Japan To Get Floating Bullet Trains Faster Than Formula 1 Cars

Japan may've invented the bullet train but its passion for really, really fast trains doesn't stop there. Not satisfied with their Shinkansen—which travel at speeds of up to 200 mph—the company behind them, Central Japan Railway Co, is building a new harder, better, faster more bullet-y line.

The new line will whizz along between Tokyo and Osaka cutting the journey time in half to around an hour. The project will cost billions—currently sitting at $90 billion—and will be the first intercity train to use magnetic levitation.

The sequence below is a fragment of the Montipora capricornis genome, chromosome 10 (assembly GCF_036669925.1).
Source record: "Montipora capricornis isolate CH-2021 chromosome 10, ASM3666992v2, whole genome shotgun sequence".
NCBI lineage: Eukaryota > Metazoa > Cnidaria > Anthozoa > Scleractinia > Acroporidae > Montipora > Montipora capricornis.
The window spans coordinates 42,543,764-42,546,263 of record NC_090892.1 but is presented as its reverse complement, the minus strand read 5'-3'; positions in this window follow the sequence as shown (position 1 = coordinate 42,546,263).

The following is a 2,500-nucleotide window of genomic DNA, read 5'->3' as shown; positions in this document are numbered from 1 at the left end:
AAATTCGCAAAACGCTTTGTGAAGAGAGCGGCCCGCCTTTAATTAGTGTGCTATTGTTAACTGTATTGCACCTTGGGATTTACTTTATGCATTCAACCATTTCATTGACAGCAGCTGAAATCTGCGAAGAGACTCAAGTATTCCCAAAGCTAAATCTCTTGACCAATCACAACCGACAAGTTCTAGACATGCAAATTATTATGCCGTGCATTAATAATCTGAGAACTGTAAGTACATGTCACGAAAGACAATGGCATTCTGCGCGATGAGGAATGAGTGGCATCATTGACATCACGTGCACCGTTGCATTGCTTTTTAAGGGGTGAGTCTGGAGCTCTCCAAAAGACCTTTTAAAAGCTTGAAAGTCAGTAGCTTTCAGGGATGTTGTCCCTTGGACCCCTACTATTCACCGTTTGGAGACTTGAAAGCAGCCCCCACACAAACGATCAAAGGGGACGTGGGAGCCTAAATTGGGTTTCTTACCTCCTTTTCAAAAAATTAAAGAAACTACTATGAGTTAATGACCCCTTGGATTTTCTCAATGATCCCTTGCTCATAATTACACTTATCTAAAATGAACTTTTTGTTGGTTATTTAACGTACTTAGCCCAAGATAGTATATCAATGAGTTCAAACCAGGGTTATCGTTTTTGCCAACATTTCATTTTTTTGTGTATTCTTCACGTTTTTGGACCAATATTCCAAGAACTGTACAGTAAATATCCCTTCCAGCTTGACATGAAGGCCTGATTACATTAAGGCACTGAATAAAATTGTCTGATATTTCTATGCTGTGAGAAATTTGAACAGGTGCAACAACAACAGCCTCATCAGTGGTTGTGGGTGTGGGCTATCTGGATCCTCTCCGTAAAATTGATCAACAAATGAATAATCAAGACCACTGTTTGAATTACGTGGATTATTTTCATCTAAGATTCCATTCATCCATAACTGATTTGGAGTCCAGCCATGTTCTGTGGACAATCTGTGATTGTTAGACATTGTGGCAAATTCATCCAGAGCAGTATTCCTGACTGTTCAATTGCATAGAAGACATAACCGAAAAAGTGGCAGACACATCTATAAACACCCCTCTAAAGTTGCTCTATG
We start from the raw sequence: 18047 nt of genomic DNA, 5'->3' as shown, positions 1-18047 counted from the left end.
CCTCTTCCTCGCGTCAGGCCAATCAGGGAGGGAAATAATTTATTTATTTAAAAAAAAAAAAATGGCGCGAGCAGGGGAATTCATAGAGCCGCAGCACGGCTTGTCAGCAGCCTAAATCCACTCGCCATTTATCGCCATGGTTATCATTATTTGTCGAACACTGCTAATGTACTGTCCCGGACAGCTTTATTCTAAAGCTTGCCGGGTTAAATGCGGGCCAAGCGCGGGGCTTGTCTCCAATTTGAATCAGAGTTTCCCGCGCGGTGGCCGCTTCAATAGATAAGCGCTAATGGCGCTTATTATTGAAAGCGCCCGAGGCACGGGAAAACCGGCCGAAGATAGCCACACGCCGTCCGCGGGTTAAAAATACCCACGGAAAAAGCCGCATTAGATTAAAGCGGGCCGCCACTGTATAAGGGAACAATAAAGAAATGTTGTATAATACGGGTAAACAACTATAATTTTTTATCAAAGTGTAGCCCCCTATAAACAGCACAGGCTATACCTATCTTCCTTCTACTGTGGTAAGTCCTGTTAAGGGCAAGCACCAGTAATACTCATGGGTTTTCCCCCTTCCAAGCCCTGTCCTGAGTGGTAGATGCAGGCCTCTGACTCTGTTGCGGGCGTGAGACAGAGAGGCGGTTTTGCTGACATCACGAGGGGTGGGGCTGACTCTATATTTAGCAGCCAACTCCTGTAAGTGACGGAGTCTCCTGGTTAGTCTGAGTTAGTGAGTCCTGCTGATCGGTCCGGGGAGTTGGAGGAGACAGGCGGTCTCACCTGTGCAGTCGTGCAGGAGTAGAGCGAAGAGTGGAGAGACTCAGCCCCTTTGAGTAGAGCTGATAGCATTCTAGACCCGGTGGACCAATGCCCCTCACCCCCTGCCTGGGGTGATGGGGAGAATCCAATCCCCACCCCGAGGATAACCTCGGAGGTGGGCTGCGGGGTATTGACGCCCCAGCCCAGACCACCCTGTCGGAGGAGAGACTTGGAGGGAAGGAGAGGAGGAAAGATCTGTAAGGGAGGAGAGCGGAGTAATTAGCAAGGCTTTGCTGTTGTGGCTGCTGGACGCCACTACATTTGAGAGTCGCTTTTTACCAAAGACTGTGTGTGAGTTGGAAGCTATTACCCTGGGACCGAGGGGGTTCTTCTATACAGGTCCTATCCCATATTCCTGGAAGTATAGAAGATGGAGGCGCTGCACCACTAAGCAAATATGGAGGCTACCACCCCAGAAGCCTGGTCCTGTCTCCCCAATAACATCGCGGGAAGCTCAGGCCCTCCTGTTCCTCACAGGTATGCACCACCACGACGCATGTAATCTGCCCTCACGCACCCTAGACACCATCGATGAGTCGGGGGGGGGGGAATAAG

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Magnetic levitation, or maglev, allows trains to travel fast while using less energy than normal trains, as the cars are lifted a few inches off the track and ride along on a cushion of air. In a test conducted last year a five-car train got up to speeds of 310 mph, which is quite a bit faster than the current crop of bullet trains—and makes it the fastest maglev train in the world.

Construction is due to start next year and will be completed in 2045.